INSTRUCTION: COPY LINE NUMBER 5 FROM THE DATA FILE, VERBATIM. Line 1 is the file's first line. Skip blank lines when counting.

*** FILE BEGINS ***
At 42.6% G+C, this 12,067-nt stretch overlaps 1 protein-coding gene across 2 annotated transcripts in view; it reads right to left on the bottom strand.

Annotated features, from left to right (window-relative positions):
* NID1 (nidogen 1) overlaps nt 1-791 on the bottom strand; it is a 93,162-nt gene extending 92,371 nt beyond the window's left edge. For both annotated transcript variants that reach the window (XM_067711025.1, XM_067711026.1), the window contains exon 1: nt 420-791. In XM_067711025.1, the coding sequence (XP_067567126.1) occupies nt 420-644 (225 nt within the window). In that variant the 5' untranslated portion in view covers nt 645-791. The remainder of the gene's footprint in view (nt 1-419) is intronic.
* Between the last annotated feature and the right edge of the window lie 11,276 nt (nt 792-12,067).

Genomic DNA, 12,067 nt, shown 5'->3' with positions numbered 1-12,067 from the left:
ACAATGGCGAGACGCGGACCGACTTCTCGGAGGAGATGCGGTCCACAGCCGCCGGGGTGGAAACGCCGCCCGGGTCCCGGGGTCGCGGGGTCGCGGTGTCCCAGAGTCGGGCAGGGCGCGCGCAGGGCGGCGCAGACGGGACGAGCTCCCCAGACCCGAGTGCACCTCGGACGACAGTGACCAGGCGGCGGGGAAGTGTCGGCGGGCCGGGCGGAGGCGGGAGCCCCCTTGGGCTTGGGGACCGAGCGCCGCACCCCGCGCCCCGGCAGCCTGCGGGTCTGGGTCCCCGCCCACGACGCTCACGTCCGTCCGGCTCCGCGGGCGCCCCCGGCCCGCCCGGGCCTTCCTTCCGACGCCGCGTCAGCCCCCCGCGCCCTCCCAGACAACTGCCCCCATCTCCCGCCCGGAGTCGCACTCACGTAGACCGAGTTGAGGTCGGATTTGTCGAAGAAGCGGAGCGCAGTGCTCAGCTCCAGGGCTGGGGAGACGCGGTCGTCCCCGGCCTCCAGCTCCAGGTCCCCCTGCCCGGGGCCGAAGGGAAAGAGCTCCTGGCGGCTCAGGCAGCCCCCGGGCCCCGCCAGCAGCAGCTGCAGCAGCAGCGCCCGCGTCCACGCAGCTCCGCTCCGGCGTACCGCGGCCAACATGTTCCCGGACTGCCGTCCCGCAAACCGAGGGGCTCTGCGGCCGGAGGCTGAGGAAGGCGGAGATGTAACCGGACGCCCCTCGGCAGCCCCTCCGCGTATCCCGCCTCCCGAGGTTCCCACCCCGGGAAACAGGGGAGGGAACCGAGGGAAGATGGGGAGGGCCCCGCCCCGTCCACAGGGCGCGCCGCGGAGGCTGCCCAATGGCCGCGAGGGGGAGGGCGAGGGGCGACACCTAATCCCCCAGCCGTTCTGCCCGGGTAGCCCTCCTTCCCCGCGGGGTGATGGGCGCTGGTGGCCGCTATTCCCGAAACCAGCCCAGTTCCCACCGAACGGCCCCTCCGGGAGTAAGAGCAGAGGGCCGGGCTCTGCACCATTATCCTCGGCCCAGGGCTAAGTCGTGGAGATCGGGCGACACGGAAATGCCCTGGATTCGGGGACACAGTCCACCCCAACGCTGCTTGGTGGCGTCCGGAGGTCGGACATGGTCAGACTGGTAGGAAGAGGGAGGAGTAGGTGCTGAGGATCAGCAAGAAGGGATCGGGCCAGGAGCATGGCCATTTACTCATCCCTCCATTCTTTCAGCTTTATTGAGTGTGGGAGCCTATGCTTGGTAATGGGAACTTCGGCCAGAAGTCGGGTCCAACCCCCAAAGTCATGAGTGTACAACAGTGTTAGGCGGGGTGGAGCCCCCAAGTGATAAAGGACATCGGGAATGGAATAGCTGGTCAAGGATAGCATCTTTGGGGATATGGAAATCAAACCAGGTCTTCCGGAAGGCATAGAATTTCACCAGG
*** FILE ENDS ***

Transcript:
Genomic DNA, 12,067 nt, shown 5'->3' with positions numbered 1-12,067 from the left: